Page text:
According to the sports media blog Awful Announcing, the campaigns of both sitting President Barack Obama and Republican candidate Mitt Romney have reached out to ESPN to have their candidates appear on Monday Night Football on ESPN the night before the presidential election. This follows 2008, when both Obama and then Republican nominee John McCain were both interviewed by Chris Berman in segments that ran during halftime of the Steelers-Redskins game the night before that election. Both candidates also appeared on ESPN Radio’s Mike & Mike in the Morning.
So why do the presidential candidates want to appear on a show that has nothing to do with politics? It’s simple: Monday Night Football is the most-watched television program on cable TV, bar none. It’s the night before the election, many people are watching, and taking softball questions from Chris Berman about who their favorite football teams are, some of their Super Bowl memories, and maybe even what they think about player safety in the NFL will make both candidates look more like “regular guys.” The only way this can really backfire is if one of the candidates says something stupid or comes off entirely like a robot.
Still, it is disappointing that of all the sports media personalities that will get a crack at the presidential candidates, it’s Chris Berman, who used to be one of ESPN’s main attractions and is now one of the cable sports empires main downfalls. I personally would prefer seeing Scott Van Pelt talk to Obama about old hip-hop, or maybe even Darren Rovell talk to Romney about finance. Instead, we’ll get Berman lobbing softballs, possibly tossing in a few of his catchphrases, and trying to get the presidential candidates to do highlights in his signature style. C’mon, man.
The second debate between sitting President Barack Obama and Republican nominee Mitt Romney will broadcast live tonight, Tuesday October 16. It will air on network TV on all four major networks, ABC, CBS, Fox and NBC, and on cable TV news channels C-SPAN, CNN, Fox News Channel, and MSNBC, beginning at 9pm EDT. The first debate attracted an audience of 67.2 million viewers across the networks and cable channels, while the debate between Joe Biden and Paul Ryan attracted only 51 million viewers, far fewer than watched the equivalent VP debate in 2008 between Biden and Sarah Palin.
The debate will be moderated by Candy Crowley of CNN, the first female moderator for a presidential debate in 20 years. The format will consist of 90 minutes of town hall questions from undecided voters, with topics limited to domestic issues and foreign policy.
It is doubtful that this debate will draw the same amount of viewership as the first debate between Romney and Obama, as democrats and republicans alike were stunned at Obama’s lethargic performance, with Romney winning the night according to many viewers. Criticisms that Obama, a great public speaker, could not perform without a teleprompter, seemed quite valid as Obama looked petulant and unprepared and Romney appeared calm and in control.
Who watches on what channel is generally divided on party lines, with hardcore democrats watching on MSNBC and conservatives watching on Fox News. Undecided voters tend to fall more toward CNN or the broadcast networks.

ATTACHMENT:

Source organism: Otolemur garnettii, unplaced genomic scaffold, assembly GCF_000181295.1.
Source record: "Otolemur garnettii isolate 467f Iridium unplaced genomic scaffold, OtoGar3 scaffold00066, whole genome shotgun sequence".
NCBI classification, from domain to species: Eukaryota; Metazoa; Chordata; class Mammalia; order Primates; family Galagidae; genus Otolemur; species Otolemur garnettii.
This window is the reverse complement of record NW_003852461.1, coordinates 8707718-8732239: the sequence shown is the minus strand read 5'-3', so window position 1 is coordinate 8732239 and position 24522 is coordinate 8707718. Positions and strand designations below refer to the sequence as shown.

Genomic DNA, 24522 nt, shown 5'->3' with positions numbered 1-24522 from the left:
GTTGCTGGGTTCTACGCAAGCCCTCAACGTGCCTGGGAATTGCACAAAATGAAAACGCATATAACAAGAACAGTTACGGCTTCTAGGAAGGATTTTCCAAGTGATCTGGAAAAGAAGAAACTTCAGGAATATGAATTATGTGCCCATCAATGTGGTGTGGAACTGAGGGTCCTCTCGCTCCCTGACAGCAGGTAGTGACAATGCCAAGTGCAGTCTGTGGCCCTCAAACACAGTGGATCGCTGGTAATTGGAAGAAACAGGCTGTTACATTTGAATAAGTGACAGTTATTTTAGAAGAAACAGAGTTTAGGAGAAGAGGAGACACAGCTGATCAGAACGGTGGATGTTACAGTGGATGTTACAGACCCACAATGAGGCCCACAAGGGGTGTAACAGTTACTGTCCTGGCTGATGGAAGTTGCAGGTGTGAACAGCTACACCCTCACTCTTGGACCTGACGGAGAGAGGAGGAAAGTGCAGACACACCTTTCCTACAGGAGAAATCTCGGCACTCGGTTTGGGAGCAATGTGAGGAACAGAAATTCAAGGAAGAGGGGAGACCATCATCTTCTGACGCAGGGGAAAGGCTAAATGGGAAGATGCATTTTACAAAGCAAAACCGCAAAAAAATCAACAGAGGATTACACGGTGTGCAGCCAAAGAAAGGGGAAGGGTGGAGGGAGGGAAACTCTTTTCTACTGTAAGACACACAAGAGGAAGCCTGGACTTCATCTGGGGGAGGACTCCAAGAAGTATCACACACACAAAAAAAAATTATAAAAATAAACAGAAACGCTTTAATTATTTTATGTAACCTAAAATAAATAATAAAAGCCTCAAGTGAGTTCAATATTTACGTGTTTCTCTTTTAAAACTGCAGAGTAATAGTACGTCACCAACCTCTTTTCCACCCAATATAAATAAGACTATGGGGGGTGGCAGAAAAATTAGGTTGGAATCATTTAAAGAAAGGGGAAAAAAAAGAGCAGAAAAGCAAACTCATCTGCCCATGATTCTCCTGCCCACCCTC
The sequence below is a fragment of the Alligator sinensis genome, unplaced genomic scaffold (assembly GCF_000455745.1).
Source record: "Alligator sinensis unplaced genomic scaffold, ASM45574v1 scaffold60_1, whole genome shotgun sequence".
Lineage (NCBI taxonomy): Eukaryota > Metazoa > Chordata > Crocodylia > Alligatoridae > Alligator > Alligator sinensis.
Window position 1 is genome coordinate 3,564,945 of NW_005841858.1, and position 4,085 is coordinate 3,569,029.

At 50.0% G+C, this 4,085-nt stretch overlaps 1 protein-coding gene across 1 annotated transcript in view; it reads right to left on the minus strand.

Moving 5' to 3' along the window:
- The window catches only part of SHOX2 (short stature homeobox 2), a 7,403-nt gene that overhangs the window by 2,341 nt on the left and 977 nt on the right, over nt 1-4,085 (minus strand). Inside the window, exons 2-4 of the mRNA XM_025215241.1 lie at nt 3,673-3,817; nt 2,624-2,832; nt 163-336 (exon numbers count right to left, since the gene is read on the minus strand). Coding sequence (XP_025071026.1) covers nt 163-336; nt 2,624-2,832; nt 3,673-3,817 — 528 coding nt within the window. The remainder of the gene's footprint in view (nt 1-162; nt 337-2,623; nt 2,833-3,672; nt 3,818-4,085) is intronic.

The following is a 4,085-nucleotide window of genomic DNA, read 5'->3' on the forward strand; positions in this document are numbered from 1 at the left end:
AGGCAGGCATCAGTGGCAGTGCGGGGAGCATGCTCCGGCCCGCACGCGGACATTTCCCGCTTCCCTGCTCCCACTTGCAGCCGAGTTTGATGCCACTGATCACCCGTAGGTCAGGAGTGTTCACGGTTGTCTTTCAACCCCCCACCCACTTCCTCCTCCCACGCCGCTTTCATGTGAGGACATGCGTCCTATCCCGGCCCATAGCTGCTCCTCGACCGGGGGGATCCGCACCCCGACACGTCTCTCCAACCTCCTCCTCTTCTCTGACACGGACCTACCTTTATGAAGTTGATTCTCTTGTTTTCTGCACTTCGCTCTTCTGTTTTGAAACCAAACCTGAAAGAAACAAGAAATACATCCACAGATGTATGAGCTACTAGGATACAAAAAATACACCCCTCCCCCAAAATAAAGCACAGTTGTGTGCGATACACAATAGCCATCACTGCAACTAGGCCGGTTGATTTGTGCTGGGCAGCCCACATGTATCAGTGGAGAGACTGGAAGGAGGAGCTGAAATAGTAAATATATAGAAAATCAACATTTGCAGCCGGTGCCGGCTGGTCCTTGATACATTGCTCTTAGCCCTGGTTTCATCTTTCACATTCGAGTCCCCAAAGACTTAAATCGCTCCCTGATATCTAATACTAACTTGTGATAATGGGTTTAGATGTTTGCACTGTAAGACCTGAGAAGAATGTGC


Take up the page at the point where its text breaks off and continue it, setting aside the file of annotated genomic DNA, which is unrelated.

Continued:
Can Obama win the day, or will Romney prevail again? Or will it be too close to call, with partisans on both sides claiming victory? Perhaps the only way to tell is when the polls finally close just a couple weeks from today, and we know if we have an incumbent president returning, or a new guy coming into office.
According to Maboot, Fox News Channel, the most conservative-leaning of the three major cable news networks, won the cable TV ratings battle for presidential debate coverage. 10.436 million people tuned for the debate between President Barack Obama and Republican hopeful on Fox News, up from 8.2 million four years ago. CNN came in second among cable news channels, with 6.1 million viewers, and MSNBC brought up the rear with 4.7 million viewers.
The winner in total was ABC, which led the broadcast networks and all the cable news channels with 11.25 million viewers. The network’s post-debate coverage drew almost 9 million viewers. Overall, viewership for the debates was up significantly from four years ago, with 67 million people in total watching the first presidential debate, 15 million more than watched the first debate between Obama and McCain four years ago.
There are a number of theories as to why Fox News is winning the cable wars when it comes to election coverage. The presence of a democratic president that many are not satisfied with may have led viewers to a network that tends to be more critical of the president. Republicans who might not have paid as much attention in past years seem more excited about the potential of upending the chance for a second term for Obama.
Also, the younger viewers that made up the core of Obama’s base are tuning out in droves, either thinking that Obama has no chance of losing, or being disappointed in how few of his initiatives he actually followed through upon.
It can be dangerous to conflate television ratings with voting blocs, but it does seem like the Republican base is mobilized for this election, perhaps more than in 2008, and that is reflected in the Fox ratings. Add to that the fact that many agree Romney “won” the first debate and it’s interesting to see what will happen with the next one, both on the dais and in the ratings.